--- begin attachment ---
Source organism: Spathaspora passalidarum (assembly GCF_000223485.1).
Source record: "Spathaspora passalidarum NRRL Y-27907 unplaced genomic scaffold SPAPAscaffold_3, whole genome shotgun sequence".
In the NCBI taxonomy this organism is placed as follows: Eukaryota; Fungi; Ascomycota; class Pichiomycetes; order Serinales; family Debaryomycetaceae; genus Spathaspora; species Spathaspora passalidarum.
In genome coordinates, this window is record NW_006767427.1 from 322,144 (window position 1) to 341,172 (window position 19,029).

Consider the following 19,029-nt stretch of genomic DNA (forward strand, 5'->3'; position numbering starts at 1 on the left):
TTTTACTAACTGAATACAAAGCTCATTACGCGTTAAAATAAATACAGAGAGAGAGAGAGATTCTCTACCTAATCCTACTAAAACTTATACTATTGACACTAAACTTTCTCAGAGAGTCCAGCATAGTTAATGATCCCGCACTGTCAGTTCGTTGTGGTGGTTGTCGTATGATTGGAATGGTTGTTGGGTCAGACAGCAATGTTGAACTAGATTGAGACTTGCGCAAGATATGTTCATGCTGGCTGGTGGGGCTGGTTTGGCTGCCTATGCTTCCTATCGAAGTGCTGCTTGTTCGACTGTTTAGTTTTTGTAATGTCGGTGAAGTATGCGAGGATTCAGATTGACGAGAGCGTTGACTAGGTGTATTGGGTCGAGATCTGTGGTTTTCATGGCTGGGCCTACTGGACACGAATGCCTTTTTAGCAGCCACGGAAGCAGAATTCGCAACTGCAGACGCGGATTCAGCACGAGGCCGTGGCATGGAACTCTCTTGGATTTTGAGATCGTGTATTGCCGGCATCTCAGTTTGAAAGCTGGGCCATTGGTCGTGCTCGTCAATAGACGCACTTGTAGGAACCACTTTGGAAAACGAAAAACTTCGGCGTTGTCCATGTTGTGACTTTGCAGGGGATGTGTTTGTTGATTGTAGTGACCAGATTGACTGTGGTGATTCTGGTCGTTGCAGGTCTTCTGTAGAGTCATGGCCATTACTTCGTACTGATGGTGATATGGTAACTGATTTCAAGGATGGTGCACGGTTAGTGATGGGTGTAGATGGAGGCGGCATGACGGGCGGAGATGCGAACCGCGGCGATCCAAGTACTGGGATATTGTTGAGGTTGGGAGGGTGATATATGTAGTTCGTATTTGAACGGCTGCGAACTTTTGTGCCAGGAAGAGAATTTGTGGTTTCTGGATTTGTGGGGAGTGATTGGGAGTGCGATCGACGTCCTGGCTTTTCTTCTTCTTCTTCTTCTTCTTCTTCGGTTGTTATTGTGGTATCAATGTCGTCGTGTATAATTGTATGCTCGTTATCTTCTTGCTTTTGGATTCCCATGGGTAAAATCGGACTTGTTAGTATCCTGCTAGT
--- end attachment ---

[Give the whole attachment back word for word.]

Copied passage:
Source organism: Spathaspora passalidarum (assembly GCF_000223485.1).
Source record: "Spathaspora passalidarum NRRL Y-27907 unplaced genomic scaffold SPAPAscaffold_3, whole genome shotgun sequence".
In the NCBI taxonomy this organism is placed as follows: Eukaryota; Fungi; Ascomycota; class Pichiomycetes; order Serinales; family Debaryomycetaceae; genus Spathaspora; species Spathaspora passalidarum.
In genome coordinates, this window is record NW_006767427.1 from 322,144 (window position 1) to 341,172 (window position 19,029).

Consider the following 19,029-nt stretch of genomic DNA (forward strand, 5'->3'; position numbering starts at 1 on the left):
TTTTACTAACTGAATACAAAGCTCATTACGCGTTAAAATAAATACAGAGAGAGAGAGAGATTCTCTACCTAATCCTACTAAAACTTATACTATTGACACTAAACTTTCTCAGAGAGTCCAGCATAGTTAATGATCCCGCACTGTCAGTTCGTTGTGGTGGTTGTCGTATGATTGGAATGGTTGTTGGGTCAGACAGCAATGTTGAACTAGATTGAGACTTGCGCAAGATATGTTCATGCTGGCTGGTGGGGCTGGTTTGGCTGCCTATGCTTCCTATCGAAGTGCTGCTTGTTCGACTGTTTAGTTTTTGTAATGTCGGTGAAGTATGCGAGGATTCAGATTGACGAGAGCGTTGACTAGGTGTATTGGGTCGAGATCTGTGGTTTTCATGGCTGGGCCTACTGGACACGAATGCCTTTTTAGCAGCCACGGAAGCAGAATTCGCAACTGCAGACGCGGATTCAGCACGAGGCCGTGGCATGGAACTCTCTTGGATTTTGAGATCGTGTATTGCCGGCATCTCAGTTTGAAAGCTGGGCCATTGGTCGTGCTCGTCAATAGACGCACTTGTAGGAACCACTTTGGAAAACGAAAAACTTCGGCGTTGTCCATGTTGTGACTTTGCAGGGGATGTGTTTGTTGATTGTAGTGACCAGATTGACTGTGGTGATTCTGGTCGTTGCAGGTCTTCTGTAGAGTCATGGCCATTACTTCGTACTGATGGTGATATGGTAACTGATTTCAAGGATGGTGCACGGTTAGTGATGGGTGTAGATGGAGGCGGCATGACGGGCGGAGATGCGAACCGCGGCGATCCAAGTACTGGGATATTGTTGAGGTTGGGAGGGTGATATATGTAGTTCGTATTTGAACGGCTGCGAACTTTTGTGCCAGGAAGAGAATTTGTGGTTTCTGGATTTGTGGGGAGTGATTGGGAGTGCGATCGACGTCCTGGCTTTTCTTCTTCTTCTTCTTCTTCTTCTTCGGTTGTTATTGTGGTATCAATGTCGTCGTGTATAATTGTATGCTCGTTATCTTCTTGCTTTTGGATTCCCATGGGTAAAATCGGACTTGTTAGTATCCTGCTAGT